Koalas Cling to New York Landmarks

Koalas, which are usually native to Australia, have been spotted all over New York City in the past few days. These ones however are toy koalas and they’re on a mission to raise funds to help the the real-life arboreal herbivorous marsupials back in Australia.

koalas in new york city
Screenshot from @koalasofnyc

The toys have been photographed clinging to landmarks all over the city – from Brooklyn Bridge to Central Park. They’ve even featured on the news.

They have a tag on them which explains the crisis in Australia where bushfires have raged across the country for months now, reportedly leading to the loss of one billion of the country’s unique wildlife (with over half a billion animals dying in New South Wales alone).

The koala campaign – KoalasOfNYC on Instagram – has been launched by an Australian media agency (Cummins&Partners) which has an office in New York.


The tags include a QR code for people to donate funds to help.

The fundraiser was started by Australian wildlife rescue group WIRES. Its CEO, Leanne Taylor said: “Right now, our staff, qualified experts and volunteers are working around the clock to ensure that as many native animals as possible receive the ongoing care, supplementary food and recovery they need.”

Central Park:

Brooklyn Bridge:

Meanwhile, there is also a campaign on at the moment to inform Australian residents that the best way to save koalas is to give them a bowl of water to lick from, rather than pouring water down their throat. Tragically at least one koala – Arnie – has died after being given water in the wrong way, from good samaritans whose intentions were to help.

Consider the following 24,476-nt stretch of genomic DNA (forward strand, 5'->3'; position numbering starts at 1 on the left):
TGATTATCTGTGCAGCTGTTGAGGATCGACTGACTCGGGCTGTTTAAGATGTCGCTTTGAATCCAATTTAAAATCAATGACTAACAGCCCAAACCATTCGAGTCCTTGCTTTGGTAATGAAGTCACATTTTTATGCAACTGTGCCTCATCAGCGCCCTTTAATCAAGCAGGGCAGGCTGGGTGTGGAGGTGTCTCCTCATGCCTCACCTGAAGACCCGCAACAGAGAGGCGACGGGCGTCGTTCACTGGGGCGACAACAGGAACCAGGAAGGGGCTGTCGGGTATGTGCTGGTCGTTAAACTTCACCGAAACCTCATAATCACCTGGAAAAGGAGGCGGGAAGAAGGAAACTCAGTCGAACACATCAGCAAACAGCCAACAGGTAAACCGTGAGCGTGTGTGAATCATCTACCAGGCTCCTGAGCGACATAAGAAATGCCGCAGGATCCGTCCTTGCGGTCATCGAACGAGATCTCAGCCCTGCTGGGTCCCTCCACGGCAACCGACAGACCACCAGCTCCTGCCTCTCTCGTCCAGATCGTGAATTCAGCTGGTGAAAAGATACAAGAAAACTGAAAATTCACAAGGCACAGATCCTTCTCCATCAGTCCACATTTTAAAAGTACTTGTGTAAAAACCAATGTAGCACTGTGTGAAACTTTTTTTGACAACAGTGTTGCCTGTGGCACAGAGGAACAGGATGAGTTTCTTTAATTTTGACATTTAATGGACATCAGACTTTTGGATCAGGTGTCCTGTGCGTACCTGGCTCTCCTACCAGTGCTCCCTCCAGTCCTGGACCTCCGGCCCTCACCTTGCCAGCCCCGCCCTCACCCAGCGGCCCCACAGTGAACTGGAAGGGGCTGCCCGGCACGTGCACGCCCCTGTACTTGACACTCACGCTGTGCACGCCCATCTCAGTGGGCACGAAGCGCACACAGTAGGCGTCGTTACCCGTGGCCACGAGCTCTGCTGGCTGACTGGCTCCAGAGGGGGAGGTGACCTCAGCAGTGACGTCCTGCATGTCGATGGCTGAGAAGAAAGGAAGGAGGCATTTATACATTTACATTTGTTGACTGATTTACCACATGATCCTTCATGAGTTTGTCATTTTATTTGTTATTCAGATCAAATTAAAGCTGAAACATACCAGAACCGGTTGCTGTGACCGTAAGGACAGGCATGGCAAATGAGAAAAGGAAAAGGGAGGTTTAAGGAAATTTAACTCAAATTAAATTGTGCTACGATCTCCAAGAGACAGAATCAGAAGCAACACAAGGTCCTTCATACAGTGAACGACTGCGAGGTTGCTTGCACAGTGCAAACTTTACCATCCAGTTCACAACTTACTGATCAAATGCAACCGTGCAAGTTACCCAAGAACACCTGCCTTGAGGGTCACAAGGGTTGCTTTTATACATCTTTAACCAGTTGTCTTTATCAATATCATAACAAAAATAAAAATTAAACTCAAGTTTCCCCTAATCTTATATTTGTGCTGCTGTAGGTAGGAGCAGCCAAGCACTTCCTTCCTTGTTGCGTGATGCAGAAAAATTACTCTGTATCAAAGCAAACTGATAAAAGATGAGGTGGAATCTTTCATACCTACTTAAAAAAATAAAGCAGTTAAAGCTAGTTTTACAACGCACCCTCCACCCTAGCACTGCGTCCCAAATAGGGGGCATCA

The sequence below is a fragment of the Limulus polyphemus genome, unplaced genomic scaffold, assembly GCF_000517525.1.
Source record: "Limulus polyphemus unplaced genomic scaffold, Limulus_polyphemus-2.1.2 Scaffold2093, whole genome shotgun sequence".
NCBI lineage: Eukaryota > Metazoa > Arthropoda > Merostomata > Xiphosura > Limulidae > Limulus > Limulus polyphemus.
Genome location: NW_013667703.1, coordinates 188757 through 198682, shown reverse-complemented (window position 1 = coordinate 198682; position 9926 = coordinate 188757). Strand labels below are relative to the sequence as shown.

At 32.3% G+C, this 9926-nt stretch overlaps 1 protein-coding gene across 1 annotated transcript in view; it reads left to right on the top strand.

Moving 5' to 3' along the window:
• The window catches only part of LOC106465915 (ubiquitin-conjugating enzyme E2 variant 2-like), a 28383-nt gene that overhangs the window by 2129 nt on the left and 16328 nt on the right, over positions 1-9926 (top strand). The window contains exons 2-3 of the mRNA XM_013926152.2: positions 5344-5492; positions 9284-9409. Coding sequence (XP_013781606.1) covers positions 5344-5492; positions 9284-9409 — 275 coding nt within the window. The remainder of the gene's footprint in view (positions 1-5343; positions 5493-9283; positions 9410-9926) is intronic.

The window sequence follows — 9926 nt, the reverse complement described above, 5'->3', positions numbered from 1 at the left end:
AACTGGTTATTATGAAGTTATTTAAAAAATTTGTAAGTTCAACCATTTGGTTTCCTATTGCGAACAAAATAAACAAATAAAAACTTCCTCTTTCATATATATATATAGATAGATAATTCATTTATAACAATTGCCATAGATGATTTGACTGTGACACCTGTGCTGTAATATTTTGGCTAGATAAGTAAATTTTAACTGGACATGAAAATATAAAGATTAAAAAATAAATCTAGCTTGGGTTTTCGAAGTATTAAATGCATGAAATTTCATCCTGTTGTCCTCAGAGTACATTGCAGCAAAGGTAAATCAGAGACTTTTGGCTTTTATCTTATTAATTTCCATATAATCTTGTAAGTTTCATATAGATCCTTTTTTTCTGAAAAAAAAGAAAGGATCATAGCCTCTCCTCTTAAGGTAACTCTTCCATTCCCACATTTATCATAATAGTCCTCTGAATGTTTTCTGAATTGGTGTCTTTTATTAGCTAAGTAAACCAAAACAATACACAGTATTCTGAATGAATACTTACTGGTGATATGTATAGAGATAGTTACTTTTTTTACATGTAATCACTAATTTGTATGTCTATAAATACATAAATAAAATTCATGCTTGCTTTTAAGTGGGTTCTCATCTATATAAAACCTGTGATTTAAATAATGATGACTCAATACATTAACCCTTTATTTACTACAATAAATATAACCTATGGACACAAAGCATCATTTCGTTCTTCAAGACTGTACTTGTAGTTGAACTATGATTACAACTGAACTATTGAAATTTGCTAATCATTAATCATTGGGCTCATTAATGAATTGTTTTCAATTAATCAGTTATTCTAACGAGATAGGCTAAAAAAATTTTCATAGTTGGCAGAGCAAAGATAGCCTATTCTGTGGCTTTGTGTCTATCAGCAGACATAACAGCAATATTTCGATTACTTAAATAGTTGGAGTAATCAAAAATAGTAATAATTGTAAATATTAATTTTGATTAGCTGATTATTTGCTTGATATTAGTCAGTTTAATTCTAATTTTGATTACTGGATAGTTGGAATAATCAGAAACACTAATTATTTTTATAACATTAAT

Usually koalas get all the fluid they need from eating eucalyptus (gum) leaves, and don’t actually drink water. The risk to them of drinking it from a bottle is that they could breathe in the water – which once in their lungs poses the risk of pneumonia.

Anna Heusler – whose heartbreaking and heartwarming video below went viral – has joined Adelaide Koala Rescue as part of their admin team and says: “I’ve now learned that that’s not the way to give water to a koala… You’re supposed to put it in a dish, on the ground. It’s better for their aspiration. It’s supposed to be flat — they drink out of a bowl like a dog. But I didn’t know that. I know that now.” (The koala she saved is not the one that died.)

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There were about a dozen cyclists around me watching this (all men) and several commented that it was genuinely the best thing they’ve witnessed. What a truly wonderful experience. Check out my previous posts this morning for explanation. : Please see my “Go Fund Me” page which is on my Instagram profile bio that I have commenced to raise money for the rescue team caring for over 100 sick and injured koalas in Adelaide. @bikebug2019 : #cyclingtips #cycling #roadcycling #roadbike #roadbikelife #lifeonabike #travelbybike #cyclingphotography #cycleshots #rideyourbike #instacycle #veloclub #cyclinglife #fromwhereride #switchbacks #roadslikethese #cyclingpassion #cyclingworld #whenindoubtpedalitout #womenonbikes #womenriders @cyclingtips @veloclub.cc @iamspecialized @iamspecialized_wmn @womenridebikes #rideadelaide #radelaide #adelaide #adelaidehills #southaustralia #koala #koalabear #koalabears #australia

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Posted by Animalia Wildlife Shelter on Sunday, January 12, 2020